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Судебные дела / Зарубежная практика  / John Patrick Hassan v. Commissioner., United States Tax Court - Memorandum Decision, T.C. Memo. 1991-229, Docket No. 4269-90., Filed May 23, 1991

John Patrick Hassan v. Commissioner., United States Tax Court - Memorandum Decision, T.C. Memo. 1991-229, Docket No. 4269-90., Filed May 23, 1991

25.06.2008  

John Patrick Hassan v. Commissioner.

United States Tax Court - Memorandum Decision

T.C. Memo. 1991-229

Docket No. 4269-90.

Filed May 23, 1991.

John Patrick Hassan, pro se. William J. Gregg, for the respondent.

Memorandum Opinion

GUSSIS, Special Trial Judge: This case was assigned pursuant to section 7443A(b) and Rule 180 et seq. 1

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1 All section references are to the Internal Revenue Code as amended and in effect for the years in issue. All Rule references are to the Tax Court Rules of Practice and Procedure.

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Respondent determined the following Federal income tax deficiencies and additions to tax:

__________

* 50 percent of the interest due on the entire deficiency.

The issues are whether certain interest income is includable in petitioner's taxable income in each of the years 1984 through 1987, whether petitioner is liable for additions to tax for failure to file a timely return for each of the years 1984 through 1987, and whether petitioner is liable for the additions to tax due to negligence in each of the years involved.

Some of the facts were stipulated and they are so found. Petitioner was a resident of Center Moriches, New York, at the time the petition herein was filed.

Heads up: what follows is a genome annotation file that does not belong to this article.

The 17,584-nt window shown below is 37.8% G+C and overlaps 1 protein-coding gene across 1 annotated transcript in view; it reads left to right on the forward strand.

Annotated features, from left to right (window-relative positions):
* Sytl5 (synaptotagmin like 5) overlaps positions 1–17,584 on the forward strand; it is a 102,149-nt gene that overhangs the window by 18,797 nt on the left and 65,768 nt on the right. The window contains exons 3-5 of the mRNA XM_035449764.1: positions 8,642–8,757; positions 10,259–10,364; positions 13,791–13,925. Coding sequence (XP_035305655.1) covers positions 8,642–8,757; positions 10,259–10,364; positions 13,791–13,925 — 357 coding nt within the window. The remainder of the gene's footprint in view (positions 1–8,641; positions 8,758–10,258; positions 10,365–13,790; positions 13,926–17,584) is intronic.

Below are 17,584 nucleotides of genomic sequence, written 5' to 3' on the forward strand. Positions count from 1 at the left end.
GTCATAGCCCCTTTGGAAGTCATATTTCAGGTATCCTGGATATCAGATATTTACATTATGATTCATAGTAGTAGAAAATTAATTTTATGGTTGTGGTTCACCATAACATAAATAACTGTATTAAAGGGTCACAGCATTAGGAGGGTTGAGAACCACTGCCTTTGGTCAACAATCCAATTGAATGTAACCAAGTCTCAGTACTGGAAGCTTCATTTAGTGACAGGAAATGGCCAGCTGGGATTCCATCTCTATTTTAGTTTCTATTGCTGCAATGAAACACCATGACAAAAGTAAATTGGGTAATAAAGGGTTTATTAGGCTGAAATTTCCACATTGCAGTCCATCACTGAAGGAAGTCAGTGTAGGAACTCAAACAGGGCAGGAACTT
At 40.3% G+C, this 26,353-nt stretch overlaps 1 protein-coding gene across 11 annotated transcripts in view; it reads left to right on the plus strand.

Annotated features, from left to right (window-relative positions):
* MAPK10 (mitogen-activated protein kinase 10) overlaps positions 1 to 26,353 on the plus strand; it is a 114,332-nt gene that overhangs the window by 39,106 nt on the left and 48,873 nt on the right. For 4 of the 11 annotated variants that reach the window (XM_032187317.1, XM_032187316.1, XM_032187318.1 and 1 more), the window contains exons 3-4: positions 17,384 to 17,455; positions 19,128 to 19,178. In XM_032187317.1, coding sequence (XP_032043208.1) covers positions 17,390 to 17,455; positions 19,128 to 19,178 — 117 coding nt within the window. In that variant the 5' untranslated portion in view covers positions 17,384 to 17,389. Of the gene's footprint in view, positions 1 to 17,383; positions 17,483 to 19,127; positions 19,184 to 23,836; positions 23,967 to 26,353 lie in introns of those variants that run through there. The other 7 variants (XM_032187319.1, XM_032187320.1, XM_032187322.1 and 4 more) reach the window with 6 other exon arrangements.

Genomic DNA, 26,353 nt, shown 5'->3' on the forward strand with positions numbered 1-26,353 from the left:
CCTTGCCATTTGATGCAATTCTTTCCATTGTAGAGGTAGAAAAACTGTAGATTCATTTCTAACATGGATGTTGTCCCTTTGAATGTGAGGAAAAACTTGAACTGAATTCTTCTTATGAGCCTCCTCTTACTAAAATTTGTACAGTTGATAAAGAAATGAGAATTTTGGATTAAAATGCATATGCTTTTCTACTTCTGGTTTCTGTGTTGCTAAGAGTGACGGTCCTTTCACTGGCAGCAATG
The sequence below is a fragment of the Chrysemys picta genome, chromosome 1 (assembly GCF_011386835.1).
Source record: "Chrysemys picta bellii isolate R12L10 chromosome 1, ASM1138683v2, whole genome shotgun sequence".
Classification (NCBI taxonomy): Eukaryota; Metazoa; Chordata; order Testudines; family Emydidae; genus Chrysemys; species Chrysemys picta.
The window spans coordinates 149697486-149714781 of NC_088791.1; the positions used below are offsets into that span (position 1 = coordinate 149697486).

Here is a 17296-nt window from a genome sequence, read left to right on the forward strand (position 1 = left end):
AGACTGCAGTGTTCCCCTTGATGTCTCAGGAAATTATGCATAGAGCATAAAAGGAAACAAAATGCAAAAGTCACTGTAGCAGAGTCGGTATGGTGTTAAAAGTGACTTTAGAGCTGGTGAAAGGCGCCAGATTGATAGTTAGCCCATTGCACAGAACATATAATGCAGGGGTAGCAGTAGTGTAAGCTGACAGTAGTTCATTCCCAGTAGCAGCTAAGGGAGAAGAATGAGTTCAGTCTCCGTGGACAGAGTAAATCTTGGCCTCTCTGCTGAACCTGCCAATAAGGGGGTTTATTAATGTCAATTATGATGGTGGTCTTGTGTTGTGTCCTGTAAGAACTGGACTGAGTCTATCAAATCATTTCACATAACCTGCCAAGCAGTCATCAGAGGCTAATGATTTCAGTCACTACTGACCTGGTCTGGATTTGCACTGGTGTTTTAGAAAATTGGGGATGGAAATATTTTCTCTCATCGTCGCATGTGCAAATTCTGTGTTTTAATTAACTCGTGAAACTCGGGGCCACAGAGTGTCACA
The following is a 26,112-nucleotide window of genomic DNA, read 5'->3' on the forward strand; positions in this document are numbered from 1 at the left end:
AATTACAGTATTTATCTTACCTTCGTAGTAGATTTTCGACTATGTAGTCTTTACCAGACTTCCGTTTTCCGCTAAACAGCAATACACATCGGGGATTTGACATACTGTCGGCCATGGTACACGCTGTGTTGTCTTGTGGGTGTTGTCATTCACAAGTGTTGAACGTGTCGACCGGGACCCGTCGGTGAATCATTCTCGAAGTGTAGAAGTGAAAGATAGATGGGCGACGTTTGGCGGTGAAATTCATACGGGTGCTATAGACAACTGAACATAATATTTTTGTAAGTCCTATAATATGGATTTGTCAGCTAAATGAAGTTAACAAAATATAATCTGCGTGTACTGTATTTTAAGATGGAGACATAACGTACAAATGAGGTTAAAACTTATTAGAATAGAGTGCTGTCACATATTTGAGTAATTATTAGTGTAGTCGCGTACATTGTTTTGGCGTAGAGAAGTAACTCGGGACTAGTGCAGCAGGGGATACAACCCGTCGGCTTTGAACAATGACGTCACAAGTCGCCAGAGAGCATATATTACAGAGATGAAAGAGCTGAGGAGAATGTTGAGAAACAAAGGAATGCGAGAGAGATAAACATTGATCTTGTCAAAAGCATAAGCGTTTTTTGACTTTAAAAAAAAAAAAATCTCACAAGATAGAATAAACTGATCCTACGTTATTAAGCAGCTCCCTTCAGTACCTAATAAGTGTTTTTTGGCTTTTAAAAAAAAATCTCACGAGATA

Petitioner failed to file Federal income tax returns for the years 1984 through 1987. Interest income was reported by several banks as paid to petitioner in each of the years 1984 through 1987 in the respective amounts of $10,272, $9,418, $8,570 and $8,911. Respondent determined that these amounts of interest income were includable in petitioner's taxable income for the respective years at issue.

Section 61(a)(4) provides that interest is includable in gross income. There is no dispute over the amounts of the interest earned in each of the years involved. However, petitioner argues that the accounts at the several banks were, in actuality, trust accounts and that the interest income from such accounts would presumably be taxable to the trusts. Petitioner has the burden of proof. Rule 142(a). The record lends no support whatever to petitioner's contention. Petitioner's testimony was vague and unsatisfactory. There are no existing written trust instruments to document the existence of trusts. Petitioner admitted that there were no beneficiaries of the purported trusts. Petitioner made no effort to file fiduciary returns in any of the years involved. In short, the purported trusts appear to be wholly subjective in nature. We must decide this issue on the basis of what was done, rather than what might have been done.